And Microsoft has Won
You know, I don't really think they lost the api war after all. But I'll get to that in a moment.
Human Interest Back Story
Once upon a time, I was on holiday in Italy and I got trapped talking to a group of girls from New York. All they could talk about was New York, New York (the city so nice, they named it twice). One of them said something like this:
"The thing about New York is that you never really have to leave. New York has everything, already. I mean, Why go to Italy? We've already got 'Little Italy.' We've got our own China Town, we've got Spanish Harlem. We've got the best restaurants, the best cafes, all the attractions. New York just has everything already. It really does."
And that's how I'm starting to feel about .Net. Why would you ever leave this place?
Maybe you prefer python to C#? so use IronPython.
Maybe you're a command line junky, so stop wasting time with bash and use Powershell.
Whatever your poison, we've got it right here.
The underlying .Net platform seems to be flexible enough that it's attracted language designers from all programming disciplines. It's a strange reversal of the 'Microsoft As Borg' meme.
Microsoft has long been compared with the borg. Now I am starting to see it for real:
We will add your language's distinctiveness to our own.
Only there's a twist.
The supposed irony about the borg (in star-trek, at least) is that from their vast collective of culture and technology, they create something so horrible, something less beautiful than any of the cultures they assimilate. So, rather than an increasingly wonderful whole, they achieve utter repugnancy.
By contrast, (and quite suprisingly) I think that the .Net framework has become more beautiful as it has grown. The addition of generics, for example, is a feat of incredible beauty. Anonymous methods are not just some stuck on frankenstein's nightmare: they seem to be the fulfillment of a long line of clever design decisions that carefully moved in the right direction, right from back before there was any 'there' there.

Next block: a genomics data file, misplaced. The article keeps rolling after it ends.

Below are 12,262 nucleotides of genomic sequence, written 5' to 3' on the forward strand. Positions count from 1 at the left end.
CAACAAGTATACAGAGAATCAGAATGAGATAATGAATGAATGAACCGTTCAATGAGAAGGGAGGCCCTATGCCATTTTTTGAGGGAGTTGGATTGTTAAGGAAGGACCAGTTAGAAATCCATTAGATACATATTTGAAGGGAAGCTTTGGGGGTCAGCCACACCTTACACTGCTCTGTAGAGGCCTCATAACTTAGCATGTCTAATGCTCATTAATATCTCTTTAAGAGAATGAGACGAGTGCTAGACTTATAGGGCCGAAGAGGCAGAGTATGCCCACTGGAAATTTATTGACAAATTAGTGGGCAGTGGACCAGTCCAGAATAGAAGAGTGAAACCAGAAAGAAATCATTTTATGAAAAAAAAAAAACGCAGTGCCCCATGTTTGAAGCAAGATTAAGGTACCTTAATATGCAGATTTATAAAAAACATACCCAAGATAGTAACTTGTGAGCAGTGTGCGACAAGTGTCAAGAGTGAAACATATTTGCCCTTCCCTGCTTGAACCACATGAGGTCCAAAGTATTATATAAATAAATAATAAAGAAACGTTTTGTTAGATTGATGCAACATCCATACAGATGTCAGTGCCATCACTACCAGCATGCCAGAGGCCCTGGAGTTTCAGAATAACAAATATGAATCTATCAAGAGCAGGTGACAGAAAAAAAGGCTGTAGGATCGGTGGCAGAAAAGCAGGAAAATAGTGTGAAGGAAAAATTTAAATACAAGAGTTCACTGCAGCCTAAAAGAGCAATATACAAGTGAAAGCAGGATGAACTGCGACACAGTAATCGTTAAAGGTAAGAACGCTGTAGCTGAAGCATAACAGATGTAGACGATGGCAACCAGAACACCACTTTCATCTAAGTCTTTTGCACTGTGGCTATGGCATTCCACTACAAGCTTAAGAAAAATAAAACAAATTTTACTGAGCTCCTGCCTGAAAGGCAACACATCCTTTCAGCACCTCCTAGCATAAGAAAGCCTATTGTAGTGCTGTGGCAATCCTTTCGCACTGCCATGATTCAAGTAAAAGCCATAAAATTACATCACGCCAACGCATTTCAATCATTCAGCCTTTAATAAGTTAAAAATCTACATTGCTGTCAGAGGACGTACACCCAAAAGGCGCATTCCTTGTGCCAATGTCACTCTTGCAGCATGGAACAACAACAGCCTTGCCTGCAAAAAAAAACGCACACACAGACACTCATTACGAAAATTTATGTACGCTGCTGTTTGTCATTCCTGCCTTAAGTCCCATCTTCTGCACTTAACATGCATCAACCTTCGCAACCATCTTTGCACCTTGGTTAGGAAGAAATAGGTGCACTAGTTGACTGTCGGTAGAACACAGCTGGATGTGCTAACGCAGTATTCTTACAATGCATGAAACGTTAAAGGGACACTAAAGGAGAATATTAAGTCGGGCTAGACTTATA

Hang on -- don't flame me yet. I know i've been sinking too much of the MS Kool Aid. I'll wake up tomorrow and the love for microsoft will have dwindled. At the moment i feel pretty lucky that without changing framework I can delve into python, F#, powershell... three very interesting technologies, and without any of that traditional microsoft feel.
About that downside...
On the downside there's been recent suggestions that programmers in the microsoft world just fundamentally don't understand open source development. And there remains the persistent fear that no matter how good your product is, you may turn out to have simply been doing 'market research' for microsoft.
less of the frightening, please
And the latest scary thing from microsoft is the licensing for their ui. Read Mike Gunderloy's rant about it -- but read other opinions too, as it's a tricky topic.
So the borg are kind of... attracting me, wooing me... but still frightening me fairly often. I hope the good things continue, and they learn to do less of the frightening.
Borg Sphere image courtesy of The Model CitizenNext → ← Previous
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